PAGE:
Is religion important?
Faith, more than organized religion, is correlated with well-being. Pathfinders, for example, are generally raised in a religious tradition but in time become less concerned with formal church ties. By midlife they often move away from dogmatic professions of their religion and forge a more individual concept of the divine.
In your research, did you learn at what age we are happiest?
Between 55 and 65 seems to be the time of maximum satisfaction. Women, especially, find that life opens up in these years. They aren’t as diverted and they can exercise more control. There are many firsts for them in this period.
So youth isn’t life’s high point?
We’ve been sold such a dopey bill of goods about that. As you age, you know so much better what you want, and you’re not as pressed to please everyone. It’s the reaping time of life.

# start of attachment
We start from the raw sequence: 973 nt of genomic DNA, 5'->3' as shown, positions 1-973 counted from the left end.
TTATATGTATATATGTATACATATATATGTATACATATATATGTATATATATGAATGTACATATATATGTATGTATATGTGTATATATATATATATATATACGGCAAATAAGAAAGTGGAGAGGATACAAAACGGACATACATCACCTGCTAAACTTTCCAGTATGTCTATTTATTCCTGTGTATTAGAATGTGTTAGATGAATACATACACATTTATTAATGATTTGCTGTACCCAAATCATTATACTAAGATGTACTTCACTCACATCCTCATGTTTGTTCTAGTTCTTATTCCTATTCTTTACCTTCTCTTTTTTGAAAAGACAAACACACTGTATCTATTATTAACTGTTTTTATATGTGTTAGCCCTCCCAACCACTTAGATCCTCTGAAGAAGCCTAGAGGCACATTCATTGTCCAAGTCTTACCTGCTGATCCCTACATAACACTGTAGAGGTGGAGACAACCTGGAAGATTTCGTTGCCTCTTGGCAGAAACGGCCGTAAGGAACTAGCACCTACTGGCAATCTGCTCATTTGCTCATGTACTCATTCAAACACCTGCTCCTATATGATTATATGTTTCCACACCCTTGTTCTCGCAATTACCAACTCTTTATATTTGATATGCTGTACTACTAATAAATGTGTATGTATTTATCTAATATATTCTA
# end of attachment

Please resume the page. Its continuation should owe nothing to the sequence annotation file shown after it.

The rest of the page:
What about Gail Sheehy? Is she a pathfinder?
It’s impossible to stand outside yourself and make that judgment. I have some of the qualities, but I am missing some pieces, too. Writing, for instance, has served to substitute for taking certain risks of intimacy. I haven’t been married these 10 years I’ve been working on Passages and Pathfinders. In my next phase I’m going to think and feel and decide what to do about my personal situation. I’m ready to make commitments.
How else are you pathfinding?
I’m very eager to cut away from the moorings of social science methods in my work and go into the open sea. I want to try fiction and playwriting. I want to seek out the mystery of Celtic goddesses and warriors and whores and killers and write about them. Now I know that failure can be good, so I’m willing to give myself a failure.